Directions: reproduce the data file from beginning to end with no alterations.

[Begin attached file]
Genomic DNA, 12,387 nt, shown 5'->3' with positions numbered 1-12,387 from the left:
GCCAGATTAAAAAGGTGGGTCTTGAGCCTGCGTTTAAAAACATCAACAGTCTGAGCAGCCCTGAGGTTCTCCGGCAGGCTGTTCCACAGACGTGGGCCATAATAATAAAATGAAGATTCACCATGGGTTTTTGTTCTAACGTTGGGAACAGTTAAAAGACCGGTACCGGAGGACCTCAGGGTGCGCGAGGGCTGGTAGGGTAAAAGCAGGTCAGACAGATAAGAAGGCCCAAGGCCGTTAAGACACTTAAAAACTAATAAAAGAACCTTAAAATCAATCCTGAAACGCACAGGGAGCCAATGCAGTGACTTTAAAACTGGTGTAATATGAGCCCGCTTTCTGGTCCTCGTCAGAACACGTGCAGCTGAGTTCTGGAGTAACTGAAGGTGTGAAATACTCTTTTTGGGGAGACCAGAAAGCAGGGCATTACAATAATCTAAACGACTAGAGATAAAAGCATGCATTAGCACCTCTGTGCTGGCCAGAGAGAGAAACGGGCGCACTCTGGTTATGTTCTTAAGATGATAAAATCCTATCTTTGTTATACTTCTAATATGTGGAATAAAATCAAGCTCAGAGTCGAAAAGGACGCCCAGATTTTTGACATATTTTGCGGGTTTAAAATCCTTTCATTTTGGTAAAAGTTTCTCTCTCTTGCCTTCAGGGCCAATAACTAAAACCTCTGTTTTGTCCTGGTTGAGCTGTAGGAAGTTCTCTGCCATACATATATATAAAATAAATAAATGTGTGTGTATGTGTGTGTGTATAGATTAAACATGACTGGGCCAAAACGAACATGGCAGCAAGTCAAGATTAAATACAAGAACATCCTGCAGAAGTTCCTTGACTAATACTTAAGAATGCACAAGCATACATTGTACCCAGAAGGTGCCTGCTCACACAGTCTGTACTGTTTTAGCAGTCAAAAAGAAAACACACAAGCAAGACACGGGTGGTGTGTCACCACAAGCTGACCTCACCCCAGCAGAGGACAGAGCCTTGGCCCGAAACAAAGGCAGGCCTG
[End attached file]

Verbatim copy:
Genomic DNA, 12,387 nt, shown 5'->3' with positions numbered 1-12,387 from the left:
GCCAGATTAAAAAGGTGGGTCTTGAGCCTGCGTTTAAAAACATCAACAGTCTGAGCAGCCCTGAGGTTCTCCGGCAGGCTGTTCCACAGACGTGGGCCATAATAATAAAATGAAGATTCACCATGGGTTTTTGTTCTAACGTTGGGAACAGTTAAAAGACCGGTACCGGAGGACCTCAGGGTGCGCGAGGGCTGGTAGGGTAAAAGCAGGTCAGACAGATAAGAAGGCCCAAGGCCGTTAAGACACTTAAAAACTAATAAAAGAACCTTAAAATCAATCCTGAAACGCACAGGGAGCCAATGCAGTGACTTTAAAACTGGTGTAATATGAGCCCGCTTTCTGGTCCTCGTCAGAACACGTGCAGCTGAGTTCTGGAGTAACTGAAGGTGTGAAATACTCTTTTTGGGGAGACCAGAAAGCAGGGCATTACAATAATCTAAACGACTAGAGATAAAAGCATGCATTAGCACCTCTGTGCTGGCCAGAGAGAGAAACGGGCGCACTCTGGTTATGTTCTTAAGATGATAAAATCCTATCTTTGTTATACTTCTAATATGTGGAATAAAATCAAGCTCAGAGTCGAAAAGGACGCCCAGATTTTTGACATATTTTGCGGGTTTAAAATCCTTTCATTTTGGTAAAAGTTTCTCTCTCTTGCCTTCAGGGCCAATAACTAAAACCTCTGTTTTGTCCTGGTTGAGCTGTAGGAAGTTCTCTGCCATACATATATATAAAATAAATAAATGTGTGTGTATGTGTGTGTGTATAGATTAAACATGACTGGGCCAAAACGAACATGGCAGCAAGTCAAGATTAAATACAAGAACATCCTGCAGAAGTTCCTTGACTAATACTTAAGAATGCACAAGCATACATTGTACCCAGAAGGTGCCTGCTCACACAGTCTGTACTGTTTTAGCAGTCAAAAAGAAAACACACAAGCAAGACACGGGTGGTGTGTCACCACAAGCTGACCTCACCCCAGCAGAGGACAGAGCCTTGGCCCGAAACAAAGGCAGGCCTG